If your dog or cat is itchy and we have ruled out parasitic and infectious causes (see our Itchy Pet handout), he or she may have a food allergy.
A food allergy occurs when the immune system starts reacting to a specific component in your pet’s diet. This reaction can occur within weeks of being fed the “allergic” food or may take years to develop. Therefore, a food allergy can start as a puppy/kitten, an adult, or as a senior pet. Food allergies can cause itching anywhere on the body and many pets with food allergies have chronic ear infections. Some food allergic pets also have histories of recurrent vomiting or diarrhea.
What food is causing the allergy? Since proteins are a much larger molecule than carbohydrates and are therefore easier for the immune system to “see” and react to, most pets are allergic to the protein in their diet. Allergies to carbohydrates are less common, therefore feeding a “grain-free” diet does not typically help a food allergic dog. The immune system can only develop an allergy to a food it’s been exposed to, therefore, it’s important to determine what foods the pet has eaten. Chicken is the most common food to cause an allergy because there are so many pet foods and treats containing chicken. We must emphasize that chicken is not more allergenic than other foods, it just is the most prevalent protein in our pet foods. An animal can develop an allergy to any food that it’s eaten, and if your pet has been eating fish, lamb, venison, etc., then your pet may have an allergy to those foods.
So what pet food should you switch to? First, it is extremely important that the correct food is chosen during this trial phase since the diagnosis can only be accurately made when the itching improves after an elimination diet is fed. Secondly, during the food trial, nothing else can be fed, including meat-flavored medications which include many oral preventatives. It typically takes 4 to 8 weeks for the immune system to quiet down and the pet to stop itching on the new diet- typically either a hydrolyzed or novel protein food.
A hydrolyzed food is one where the protein and carbohydrate components are broken down so that when the food is digested and absorbed, it enters the blood stream as such a small molecule that the immune system can’t react to it. Since a pet can develop an allergy in just weeks of being fed a new food, some dermatologists prefer using a hydrolyzed diet to diagnose a food allergy since the pet can’t develop an allergy to these diets during the 2 month trial phase. We recommend Royal Canin HP, Royal Canin XP, Hills Z/D, Purina HA hydrolyzed diets.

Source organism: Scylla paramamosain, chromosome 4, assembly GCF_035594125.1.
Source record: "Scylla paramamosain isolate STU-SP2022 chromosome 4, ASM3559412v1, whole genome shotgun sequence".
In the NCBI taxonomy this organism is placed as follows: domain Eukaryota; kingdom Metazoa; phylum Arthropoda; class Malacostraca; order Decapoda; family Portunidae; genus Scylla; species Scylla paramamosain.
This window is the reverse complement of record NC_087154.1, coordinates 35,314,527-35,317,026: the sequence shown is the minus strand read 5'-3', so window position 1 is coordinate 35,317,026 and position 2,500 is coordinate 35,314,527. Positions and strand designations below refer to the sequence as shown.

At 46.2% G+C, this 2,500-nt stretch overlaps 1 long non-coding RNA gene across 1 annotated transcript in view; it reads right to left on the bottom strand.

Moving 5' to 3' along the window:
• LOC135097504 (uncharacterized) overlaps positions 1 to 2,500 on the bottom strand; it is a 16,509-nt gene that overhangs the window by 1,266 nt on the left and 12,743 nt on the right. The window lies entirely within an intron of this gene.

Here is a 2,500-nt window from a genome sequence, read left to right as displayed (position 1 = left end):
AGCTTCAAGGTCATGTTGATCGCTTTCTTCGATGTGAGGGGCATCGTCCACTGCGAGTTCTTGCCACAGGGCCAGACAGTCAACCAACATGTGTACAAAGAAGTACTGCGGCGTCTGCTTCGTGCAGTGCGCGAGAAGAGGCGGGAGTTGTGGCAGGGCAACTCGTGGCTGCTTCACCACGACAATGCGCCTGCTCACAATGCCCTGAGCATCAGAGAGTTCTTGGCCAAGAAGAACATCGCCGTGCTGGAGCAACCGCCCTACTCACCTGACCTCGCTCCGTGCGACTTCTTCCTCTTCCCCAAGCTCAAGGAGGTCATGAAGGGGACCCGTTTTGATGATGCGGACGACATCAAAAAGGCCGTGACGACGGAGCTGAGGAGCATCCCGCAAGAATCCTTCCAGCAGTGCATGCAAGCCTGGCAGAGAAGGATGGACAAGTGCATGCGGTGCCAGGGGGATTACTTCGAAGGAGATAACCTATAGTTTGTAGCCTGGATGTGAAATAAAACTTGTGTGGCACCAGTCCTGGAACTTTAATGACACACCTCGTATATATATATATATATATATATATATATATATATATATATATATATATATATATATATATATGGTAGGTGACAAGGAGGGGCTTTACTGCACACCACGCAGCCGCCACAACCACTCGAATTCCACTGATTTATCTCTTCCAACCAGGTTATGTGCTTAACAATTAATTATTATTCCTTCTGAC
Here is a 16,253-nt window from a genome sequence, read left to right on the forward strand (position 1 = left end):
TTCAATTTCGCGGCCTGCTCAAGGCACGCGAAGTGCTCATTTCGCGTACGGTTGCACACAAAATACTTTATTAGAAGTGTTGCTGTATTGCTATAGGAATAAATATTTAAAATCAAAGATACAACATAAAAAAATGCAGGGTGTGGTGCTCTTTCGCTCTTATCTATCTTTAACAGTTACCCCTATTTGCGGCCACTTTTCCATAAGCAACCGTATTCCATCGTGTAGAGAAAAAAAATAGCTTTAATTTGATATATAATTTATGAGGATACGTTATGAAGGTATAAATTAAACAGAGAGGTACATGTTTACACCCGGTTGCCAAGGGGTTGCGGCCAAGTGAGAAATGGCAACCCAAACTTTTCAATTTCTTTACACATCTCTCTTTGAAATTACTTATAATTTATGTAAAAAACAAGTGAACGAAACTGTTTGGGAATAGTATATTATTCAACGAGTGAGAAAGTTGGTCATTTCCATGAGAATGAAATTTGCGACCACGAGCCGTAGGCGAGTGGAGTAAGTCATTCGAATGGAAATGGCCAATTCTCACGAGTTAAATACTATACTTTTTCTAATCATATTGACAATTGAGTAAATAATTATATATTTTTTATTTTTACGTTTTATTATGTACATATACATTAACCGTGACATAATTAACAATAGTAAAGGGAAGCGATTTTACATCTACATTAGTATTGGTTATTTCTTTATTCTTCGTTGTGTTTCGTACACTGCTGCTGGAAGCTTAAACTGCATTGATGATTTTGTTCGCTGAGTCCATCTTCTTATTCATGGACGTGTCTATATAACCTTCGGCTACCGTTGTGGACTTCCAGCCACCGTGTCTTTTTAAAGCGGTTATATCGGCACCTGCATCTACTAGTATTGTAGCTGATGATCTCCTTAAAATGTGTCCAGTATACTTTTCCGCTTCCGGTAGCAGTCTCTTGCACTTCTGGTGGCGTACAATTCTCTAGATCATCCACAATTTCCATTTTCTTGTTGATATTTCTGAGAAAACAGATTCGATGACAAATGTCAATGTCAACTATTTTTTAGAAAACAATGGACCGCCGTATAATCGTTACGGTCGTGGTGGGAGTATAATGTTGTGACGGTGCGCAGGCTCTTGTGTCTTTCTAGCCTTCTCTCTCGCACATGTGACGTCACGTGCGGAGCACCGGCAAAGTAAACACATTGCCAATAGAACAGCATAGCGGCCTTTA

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Another option is to feed a “novel’ food diet. This involves feeding a pet food that has ingredients the pet has never been fed before. It is very important to be careful in selecting these foods. Many pet foods have other proteins beyond what is listed on the label due to cross contamination from other foods processed in the same equipment. If a dog is still eating very small amounts of the protein that they’re allergic to, then the itching won’t improve and the food allergy diagnosis will be missed. It’s similar to people with peanut allergies- some people can tolerate some peanut exposure and others can’t even be in a room with peanuts. This is why it’s very important to consult with your veterinarian when selecting which food will best diagnose your pet’s possible food allergy. We recommend Royal Canin, Hills, and Purina’s limited ingredient diets as well as certain over-the-counter foods. Foods can also be purchased through RayneNutrition.com– they even have alligator treats!
Another option is to cook for your pet. This way you have total control over what ingredients your pet is ingesting. You can use venison (if not previously exposed to beef or lamb), duck (if not previously exposed to chicken), pork, ostrich, emu, pheasant, rabbit, goat, elk, moose, alligator, kangaroo. These meats can be purchased from Avon Prime Meats in Avon, Ct . If you would like to have a diet custom made for your pet, we recommend www.balanceit.com. This company also sell supplements to be sure your pet is getting sufficient vitamins and calcium in their diet.
What If My Pet’s Allergies Don’t Improve?
What if there is no improvement after the 8 week food trial? We may recommend trying a different diet- either switching from hydrolyzed to novel protein (or vice versus), trying a different protein diet, or home-cooking to control exactly what your pet eats. If your pet does not respond to the food trial, then an environmental allergy (atopy) is diagnosed- see our handout on Atopy for more information.